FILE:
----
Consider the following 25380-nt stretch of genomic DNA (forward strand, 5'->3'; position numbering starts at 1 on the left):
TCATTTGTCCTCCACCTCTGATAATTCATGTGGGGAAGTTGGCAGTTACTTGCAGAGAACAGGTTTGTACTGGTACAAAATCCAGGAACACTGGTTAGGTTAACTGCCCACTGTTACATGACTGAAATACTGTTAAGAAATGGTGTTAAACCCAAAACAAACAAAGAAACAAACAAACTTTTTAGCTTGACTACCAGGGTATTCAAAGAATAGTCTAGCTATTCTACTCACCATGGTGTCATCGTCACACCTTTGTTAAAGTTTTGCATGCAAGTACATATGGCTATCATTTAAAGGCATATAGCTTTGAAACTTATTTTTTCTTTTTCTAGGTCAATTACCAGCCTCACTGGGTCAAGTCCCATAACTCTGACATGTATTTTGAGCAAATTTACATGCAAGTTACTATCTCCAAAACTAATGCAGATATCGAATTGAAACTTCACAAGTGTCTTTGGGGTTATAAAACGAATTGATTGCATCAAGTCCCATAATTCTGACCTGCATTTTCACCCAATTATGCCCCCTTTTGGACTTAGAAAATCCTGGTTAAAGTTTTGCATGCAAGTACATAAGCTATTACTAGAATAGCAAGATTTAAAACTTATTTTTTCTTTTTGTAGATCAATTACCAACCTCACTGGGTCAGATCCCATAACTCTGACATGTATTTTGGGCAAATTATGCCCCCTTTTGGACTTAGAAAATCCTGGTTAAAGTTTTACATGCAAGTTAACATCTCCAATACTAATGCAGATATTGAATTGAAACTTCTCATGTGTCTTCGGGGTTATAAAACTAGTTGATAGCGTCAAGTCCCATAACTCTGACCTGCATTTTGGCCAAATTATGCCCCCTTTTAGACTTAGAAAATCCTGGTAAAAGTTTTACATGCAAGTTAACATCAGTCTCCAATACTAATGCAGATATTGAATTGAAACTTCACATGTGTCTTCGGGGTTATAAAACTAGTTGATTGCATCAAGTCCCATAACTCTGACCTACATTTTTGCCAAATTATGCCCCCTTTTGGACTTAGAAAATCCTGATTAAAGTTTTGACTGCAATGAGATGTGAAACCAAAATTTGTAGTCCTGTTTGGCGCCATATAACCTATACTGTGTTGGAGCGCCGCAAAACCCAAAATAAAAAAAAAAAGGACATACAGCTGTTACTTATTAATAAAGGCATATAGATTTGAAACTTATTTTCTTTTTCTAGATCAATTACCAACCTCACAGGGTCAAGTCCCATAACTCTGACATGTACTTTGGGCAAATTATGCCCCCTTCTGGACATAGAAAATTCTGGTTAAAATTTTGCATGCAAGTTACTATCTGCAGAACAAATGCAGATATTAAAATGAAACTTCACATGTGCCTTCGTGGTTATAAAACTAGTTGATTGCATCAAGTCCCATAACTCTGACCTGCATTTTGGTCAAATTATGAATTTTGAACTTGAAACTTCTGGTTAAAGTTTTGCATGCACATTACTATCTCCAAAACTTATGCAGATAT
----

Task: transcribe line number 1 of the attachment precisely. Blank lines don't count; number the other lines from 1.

Consider the following 25380-nt stretch of genomic DNA (forward strand, 5'->3'; position numbering starts at 1 on the left):